Tuesday, April 18, 2006Share
Being a holiday, crowd presence was very high. Hundreds of cars were parked in the mini stadium sized parking. Parking fee is only Rs.10/- and the attendants were handling the continuous flow of traffic well. Entry to the monument complex is free. But the security checking and frisking was too much to the point of irritation. For the first time I felt being a victim of Islamic terrorism. We all remember the islamic terrorist attack in the Gandhinagar Akshardham temple few years ago. I bet that you are not frisked that much even at airports. Gents are asked to carry a tray where you need to take off your belts, purse, keys and anything else with you except your pants and shirt. They did not check much, but at least two guys picked the purse and almost counted the notes. The CISF personnel at airports are gentle enough while checking your purse. But the ones here looked like idiots and seemed more interested in your purse than anything else. Honestly speaking I found this frisking too much. Mobiles, cameras and ladies handbags are not allowed, so you better leave them in your car. There also is cloak room for keeping these items.
The temple buildings and the campus were really splendid. I have been to the original Akshardham temple at Gandhinagar twice. This campus is equally magnificent or even better than the original one. The 141 feet tall, 316 feet wide and 356 feet long main temple is built of pink sand stones and marbles without using any steel. It has 234 intricately carved pillars decorated with sculpted figures, 9 magnificent domes and 20 pinnacles. The total no. of sculpted figure is more than 20,000. The interiors of the monument and the walls reminded me of the Dilwara temple in Mount Abu. We were left spellbound by the craftsmanship. We all knew that such beautiful temples and monuments were constructed in ancient India during the days of Rajahs and Maharajahs. But even modern day sculptors can emulate their feat and create such beautiful monuments.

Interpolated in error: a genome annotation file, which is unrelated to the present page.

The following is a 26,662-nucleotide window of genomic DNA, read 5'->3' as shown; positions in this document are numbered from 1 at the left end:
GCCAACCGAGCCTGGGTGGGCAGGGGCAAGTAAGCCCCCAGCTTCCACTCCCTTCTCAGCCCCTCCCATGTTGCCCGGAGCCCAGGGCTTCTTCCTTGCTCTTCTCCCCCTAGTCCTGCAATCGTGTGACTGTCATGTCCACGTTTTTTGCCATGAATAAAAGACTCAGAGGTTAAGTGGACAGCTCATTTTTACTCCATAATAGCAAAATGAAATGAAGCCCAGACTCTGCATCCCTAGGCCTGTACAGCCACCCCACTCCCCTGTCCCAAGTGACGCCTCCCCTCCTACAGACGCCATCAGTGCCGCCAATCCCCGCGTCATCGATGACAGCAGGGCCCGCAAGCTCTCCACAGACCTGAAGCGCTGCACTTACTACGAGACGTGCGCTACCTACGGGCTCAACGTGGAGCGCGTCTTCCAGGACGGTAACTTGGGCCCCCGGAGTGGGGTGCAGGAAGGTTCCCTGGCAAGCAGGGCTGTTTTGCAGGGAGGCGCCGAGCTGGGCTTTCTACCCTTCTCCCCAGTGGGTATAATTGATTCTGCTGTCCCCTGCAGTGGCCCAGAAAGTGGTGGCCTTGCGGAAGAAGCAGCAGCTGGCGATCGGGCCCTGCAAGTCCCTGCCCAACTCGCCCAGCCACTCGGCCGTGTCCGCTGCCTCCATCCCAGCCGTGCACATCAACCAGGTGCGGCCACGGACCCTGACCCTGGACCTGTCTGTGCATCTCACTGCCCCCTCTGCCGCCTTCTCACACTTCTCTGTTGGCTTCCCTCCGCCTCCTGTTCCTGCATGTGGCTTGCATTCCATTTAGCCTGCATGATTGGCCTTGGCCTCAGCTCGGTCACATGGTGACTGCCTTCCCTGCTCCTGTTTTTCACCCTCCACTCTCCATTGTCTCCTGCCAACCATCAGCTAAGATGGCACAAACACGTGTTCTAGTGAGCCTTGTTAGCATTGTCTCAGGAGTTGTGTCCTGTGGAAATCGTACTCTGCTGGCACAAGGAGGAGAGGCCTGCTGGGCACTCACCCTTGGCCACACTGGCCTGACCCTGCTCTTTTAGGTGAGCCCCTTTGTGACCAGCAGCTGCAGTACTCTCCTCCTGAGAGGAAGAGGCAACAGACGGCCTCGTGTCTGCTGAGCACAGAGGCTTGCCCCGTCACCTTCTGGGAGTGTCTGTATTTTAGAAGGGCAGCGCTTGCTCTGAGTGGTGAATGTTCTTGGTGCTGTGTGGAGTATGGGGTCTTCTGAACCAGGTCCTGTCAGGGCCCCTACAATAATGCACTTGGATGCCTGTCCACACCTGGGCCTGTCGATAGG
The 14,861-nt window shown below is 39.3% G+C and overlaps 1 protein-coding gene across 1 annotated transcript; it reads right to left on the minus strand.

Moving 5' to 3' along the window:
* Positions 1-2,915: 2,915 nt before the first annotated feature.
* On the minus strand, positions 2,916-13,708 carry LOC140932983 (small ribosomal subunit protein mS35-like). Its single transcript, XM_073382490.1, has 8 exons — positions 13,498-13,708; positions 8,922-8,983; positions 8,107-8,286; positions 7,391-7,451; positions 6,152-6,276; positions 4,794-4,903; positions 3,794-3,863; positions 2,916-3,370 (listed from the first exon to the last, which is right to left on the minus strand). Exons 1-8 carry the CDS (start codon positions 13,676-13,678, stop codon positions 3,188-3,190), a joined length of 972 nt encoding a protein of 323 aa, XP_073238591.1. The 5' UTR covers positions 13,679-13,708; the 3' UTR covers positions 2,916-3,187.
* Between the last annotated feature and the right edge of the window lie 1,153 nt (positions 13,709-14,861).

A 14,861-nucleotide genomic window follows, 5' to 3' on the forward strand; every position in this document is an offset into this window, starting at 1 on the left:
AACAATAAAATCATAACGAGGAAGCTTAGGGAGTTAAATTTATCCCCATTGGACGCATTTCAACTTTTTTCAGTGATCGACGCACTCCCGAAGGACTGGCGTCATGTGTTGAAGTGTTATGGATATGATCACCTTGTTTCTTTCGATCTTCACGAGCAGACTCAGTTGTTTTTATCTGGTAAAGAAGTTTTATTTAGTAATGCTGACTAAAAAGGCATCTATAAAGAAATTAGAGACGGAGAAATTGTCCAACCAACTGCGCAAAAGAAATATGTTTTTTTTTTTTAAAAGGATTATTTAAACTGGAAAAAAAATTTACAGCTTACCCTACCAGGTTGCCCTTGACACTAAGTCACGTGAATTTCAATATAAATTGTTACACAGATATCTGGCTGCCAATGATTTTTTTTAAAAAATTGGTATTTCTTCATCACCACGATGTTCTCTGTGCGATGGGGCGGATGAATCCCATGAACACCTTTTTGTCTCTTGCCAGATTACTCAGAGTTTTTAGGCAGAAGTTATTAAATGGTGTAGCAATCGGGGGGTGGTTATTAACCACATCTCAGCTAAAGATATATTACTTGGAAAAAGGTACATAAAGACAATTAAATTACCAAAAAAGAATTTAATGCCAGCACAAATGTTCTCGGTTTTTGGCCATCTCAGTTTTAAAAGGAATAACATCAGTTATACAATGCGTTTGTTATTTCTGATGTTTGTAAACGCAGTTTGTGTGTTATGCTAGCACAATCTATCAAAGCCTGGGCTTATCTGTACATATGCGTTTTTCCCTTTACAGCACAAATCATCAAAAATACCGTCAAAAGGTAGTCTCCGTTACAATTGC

The temple is a tribute to Bhagwan Swaminarayan (1781 – 1830) who lived in the Gujarat region and preached his form of Hinduism. He is considered an incarnation of the lord by his followers who are mainly Gujaratis. When I visited the Gandhinagar complex with a Gujarati friend, I was told that the followers of this sect are very rich and that complex was built out of donations from the members of this sect. In fifteen years the organization has also grown as the wealth of its sect has grown in a resurgent India so much so that Rs.200 crore is spent in building a single temple complex. The main temple houses a giant 11 feet gold plated statue of Swaminarayan. Almost a similar size gold plated statue is installed in the Gandhinagar complex as well.
For your entertainment and augmenting knowledge there are few shows, called exhibitions, conducted inside the complex. One can enjoy the three indoor shows of about 2 hours duration in total. The cost per person is Rs.150/- for adults and Rs.50/- children. It is a bit high for an average Indian if you go with family. However, I think it will be worth if you are willing to spend. I had attended the show at the Gandhinagar complex almost 12 years back. Some scenes from that show are still vivid in my memory. One of the shows here is a film shown in an IMAX theatre. Also there is a 15 minute boat ride along a river to showcase the development of Indian civilization and culture over a period of 10000 years.
The Musical Fountain, is the other spectacle in the complex, that comes at a much cheaper entry fee of Rs.20/- per adult and Rs.10/- per child. The location is the Yagnapurush Kund, built in the shape of a Yagna Kund (alter to perform yagna ritual). The show lasts about 15 minutes. It is certainly one of the finest musical fountains in India. I counted the no. of jets used and to my estimate it is not more than 5. But the orchestration made it look more. Anyway, 99% of people would not bother the no. of jets. They were all left mesmerized by the spectacle of colour and water particles. The timings of the fountain show keeps changing with season.